Mali can barely be called “post-conflict”—despite the rhetoric following the conclusion of 11 August runoff elections—yet oil exploration deals are already being cut in the north. Indeed, they were being made even before the election, a bit on the sly. So what can we expect?
Exploration is targeting the extremely volatile North—the scene of the recent bloody conflict—and what we can expect will depend on how well the government does in turning separatists into hydrocarbon stakeholders. It could be brilliant. It could be the foundation for a revived conflict.
This is the situation in Mali right now:
Despite elections, there has been no tangible change in the security or economic situation. The only significant outcome of the elections is that it unleashes $4 billion in foreign aid, which will remain in the capital city.
The North remains largely controlled by separatists and sporadic fighting is still a problem. Jihadist forces continue to find easy recruits in Mali regardless of ideological lines, simply because they can pay fighters more.
Fractious groupings loosely linked to al-Qaeda in the Islamic Maghreb (AQIM) are regrouping and uniting based on where the biggest funding flows from smuggling are. They pose an increasing threat to Niger, Chad, Mauritania, Algeria, Morocco, Libya and Tunisia.
Economic growth remains at a 10-year low—and this would be even lower were it not for continued gold production. In 2012, GDP dropped by 1.2% for the first time in over a decade.
The elections ushered in former Prime Minister Ibrahim Boubecar Keïta as Mali’s president. He was the French pick, and the obvious favorite to win. And he was cutting energy deals before the elections even started, though this was done through the transitional government.
Those pre-election agreements were officially ratified in mid-August, right after the elections. The winners of prime exploration licenses in Mali’s restive North include:
• Czech-based New Catalyst Capital Investments, which will commit $69 million for exploration
• Ireland-based Circle Oil PLC, which will invest 7.7 million euros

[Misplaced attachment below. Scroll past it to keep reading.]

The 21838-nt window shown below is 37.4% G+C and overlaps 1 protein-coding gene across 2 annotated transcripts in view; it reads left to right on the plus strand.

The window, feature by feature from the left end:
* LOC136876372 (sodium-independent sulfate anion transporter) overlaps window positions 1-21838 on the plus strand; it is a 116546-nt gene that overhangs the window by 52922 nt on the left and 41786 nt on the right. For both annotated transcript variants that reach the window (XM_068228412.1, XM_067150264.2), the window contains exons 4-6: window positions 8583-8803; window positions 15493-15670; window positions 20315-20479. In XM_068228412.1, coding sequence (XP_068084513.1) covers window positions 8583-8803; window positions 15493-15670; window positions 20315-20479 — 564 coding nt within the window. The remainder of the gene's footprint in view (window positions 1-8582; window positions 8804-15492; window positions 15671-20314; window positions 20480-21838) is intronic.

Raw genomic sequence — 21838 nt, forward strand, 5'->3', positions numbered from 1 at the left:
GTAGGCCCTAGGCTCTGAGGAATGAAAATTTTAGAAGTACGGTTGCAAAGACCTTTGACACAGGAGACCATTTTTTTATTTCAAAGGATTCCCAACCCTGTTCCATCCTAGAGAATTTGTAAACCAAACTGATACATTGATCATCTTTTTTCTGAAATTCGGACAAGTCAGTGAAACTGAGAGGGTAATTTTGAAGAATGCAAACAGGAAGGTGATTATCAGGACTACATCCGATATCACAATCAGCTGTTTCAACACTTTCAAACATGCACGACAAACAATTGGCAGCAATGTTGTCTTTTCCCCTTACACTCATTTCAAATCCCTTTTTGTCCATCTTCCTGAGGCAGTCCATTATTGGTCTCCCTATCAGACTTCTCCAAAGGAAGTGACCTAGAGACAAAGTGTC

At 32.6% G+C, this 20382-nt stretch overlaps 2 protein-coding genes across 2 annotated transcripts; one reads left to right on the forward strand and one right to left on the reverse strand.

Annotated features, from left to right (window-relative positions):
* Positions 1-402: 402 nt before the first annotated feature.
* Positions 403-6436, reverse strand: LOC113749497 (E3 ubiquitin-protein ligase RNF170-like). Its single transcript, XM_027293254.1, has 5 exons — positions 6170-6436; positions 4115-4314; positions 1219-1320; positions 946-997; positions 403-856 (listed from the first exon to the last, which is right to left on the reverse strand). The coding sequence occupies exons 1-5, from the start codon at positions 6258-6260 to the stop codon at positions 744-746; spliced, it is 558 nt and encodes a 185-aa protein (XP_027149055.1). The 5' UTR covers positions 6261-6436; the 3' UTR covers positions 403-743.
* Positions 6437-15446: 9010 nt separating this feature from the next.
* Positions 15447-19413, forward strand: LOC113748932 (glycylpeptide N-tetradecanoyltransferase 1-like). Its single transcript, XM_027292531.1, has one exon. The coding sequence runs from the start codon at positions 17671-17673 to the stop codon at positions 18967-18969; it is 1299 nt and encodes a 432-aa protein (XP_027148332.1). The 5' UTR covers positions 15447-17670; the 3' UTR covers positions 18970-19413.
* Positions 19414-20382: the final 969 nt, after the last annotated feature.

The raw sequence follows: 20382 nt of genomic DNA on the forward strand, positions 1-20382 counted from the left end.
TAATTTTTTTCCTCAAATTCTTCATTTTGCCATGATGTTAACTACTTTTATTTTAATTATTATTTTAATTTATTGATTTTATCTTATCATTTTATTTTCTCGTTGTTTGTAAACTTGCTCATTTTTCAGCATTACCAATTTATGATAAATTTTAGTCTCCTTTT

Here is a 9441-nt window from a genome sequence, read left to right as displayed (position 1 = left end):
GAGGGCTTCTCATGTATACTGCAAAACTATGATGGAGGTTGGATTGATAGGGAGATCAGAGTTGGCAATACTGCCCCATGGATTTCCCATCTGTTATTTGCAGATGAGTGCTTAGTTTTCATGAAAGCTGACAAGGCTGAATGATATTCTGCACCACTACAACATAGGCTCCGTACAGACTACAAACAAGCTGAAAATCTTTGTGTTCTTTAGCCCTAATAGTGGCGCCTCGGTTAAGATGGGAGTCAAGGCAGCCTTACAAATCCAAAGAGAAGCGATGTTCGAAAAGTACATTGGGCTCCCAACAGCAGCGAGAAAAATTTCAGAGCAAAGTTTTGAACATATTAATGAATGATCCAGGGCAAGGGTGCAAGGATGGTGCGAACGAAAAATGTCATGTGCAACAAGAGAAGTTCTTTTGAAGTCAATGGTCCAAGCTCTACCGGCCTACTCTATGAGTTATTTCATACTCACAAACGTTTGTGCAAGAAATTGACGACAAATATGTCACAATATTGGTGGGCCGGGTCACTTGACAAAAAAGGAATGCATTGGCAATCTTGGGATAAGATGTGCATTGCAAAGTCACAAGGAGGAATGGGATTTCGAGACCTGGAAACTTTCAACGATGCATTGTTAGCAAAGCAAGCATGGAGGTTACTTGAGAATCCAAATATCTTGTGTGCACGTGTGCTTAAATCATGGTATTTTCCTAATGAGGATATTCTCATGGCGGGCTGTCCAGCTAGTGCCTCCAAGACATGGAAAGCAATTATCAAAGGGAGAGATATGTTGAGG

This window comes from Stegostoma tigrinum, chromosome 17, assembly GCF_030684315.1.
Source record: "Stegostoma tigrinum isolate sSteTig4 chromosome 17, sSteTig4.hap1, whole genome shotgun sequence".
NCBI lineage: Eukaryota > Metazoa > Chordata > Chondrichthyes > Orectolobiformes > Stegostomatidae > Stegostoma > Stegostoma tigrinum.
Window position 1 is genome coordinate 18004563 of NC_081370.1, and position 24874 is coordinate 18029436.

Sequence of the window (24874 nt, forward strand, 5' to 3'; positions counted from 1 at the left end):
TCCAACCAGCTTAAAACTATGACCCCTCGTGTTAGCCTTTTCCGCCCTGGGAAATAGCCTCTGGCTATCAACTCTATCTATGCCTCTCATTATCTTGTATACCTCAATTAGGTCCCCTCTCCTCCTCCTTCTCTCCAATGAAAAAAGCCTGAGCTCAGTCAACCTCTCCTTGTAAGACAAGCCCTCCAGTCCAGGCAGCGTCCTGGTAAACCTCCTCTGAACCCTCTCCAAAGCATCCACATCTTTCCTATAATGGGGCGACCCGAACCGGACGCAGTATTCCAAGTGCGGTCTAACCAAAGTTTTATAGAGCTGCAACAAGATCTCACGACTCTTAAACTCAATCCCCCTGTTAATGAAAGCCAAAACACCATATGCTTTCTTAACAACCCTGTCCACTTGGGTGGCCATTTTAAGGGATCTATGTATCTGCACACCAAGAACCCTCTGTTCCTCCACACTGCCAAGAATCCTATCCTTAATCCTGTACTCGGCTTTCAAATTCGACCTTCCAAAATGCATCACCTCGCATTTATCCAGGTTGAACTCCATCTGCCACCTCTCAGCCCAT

• UK- and Canadian-based Raven Resources Group, which will invest $50 million over a seven-year license period for Block 6 through its subsidiary, Corvus Resources Management Limited.
Italy’s Eni has been there since 2006, when it acquired five exploration licenses in Mali’s portion of the Taoudeni Basin in partnership with Algerian state-run Sonatrach and Australian-based Baraka Energy and Resources Limited. These blocks are in a completely unexplored area and cover over 190,000 square kilometers.
Algeria’s Sonatrach is probably key here, and it’s had its eye on Mali’s northern potential for some time. Over the next four years, Sonatrach has promised to invest $11.5 million in Mali exploration.
Canada’s Selier Energy is also hoping to become a bigger player in Mali’s new semi-tamed North. Right now, the company has an interest in Block 18 in the Taoudeni Basin, covering some 19,300 square kilometers with an exploration investment commitment of over $11 million.
Australian-based Sphere Energy operates Blocks 8 (in the Taoudeni Basin) and 10 (in Gao Graben) through its 95% subsidiary Mali Petroleum SA.
Then we have Canadian-based Simba Energy, with Block 3 in the Taoudeni Basin.
The Taoudeni Basin
Though there are five sedimentary basins in Mali, all the excitement surrounds the Taoudeni Basin--the largest sedimentary basin in Northwest Africa, extending from Mauritania to Algeria, across all of Northern Mali. There are two recognized petroleum systems within the basin: the infra-Cambrian and the Silurian.
There are high expectations surrounding the Taoudeni, which was first penetrated with drilling in the eighties. In 2006, five blocks here were evaluated and the thought to have around 6 MMboe as well as some 9 Tcf of gas. But that was only five blocks (out of a total of 14) and doesn’t even come close to giving us the bigger picture. At the same time, seismic data from then shows excellent potential for further exploration. Geologically, there are some nice similarities here with sweet spots in Sudan, Libya, Niger and Algeria. Not much at all has been done since 2006, largely for security reasons in the untamed North, and with drilling and seismic advances over the past years, we expect things to move along quickly now.
What to Expect
There is a theory floating around that the Malian government attached itself to the “war on terror” in order to bring attention to the oil potential of the North. If that is true, it worked. There has always been a slow interest, but it hasn’t really galvanized here until now. Now, the bloody conflict has brought Western security forces to Mali, and this provides some sense of stability for investors, however misplaced.
There is also an opportunity here for Mali, if the government plays its cards right. The separatists in the North—the Tuareg—could be brought in as stakeholders in oil exploration and production, and this could go a long way to resolve the security situation and further increase investor confidence. Oil could be just the thing that develops the North—if done properly. If it creates jobs, it could lead to the return of Malian refugees from neighboring countries, and in the end, a smaller base of recruitment for terrorist groups operating in the region. We will be monitoring the new president’s moves closely to see how he fares in de-risking exploration in the North.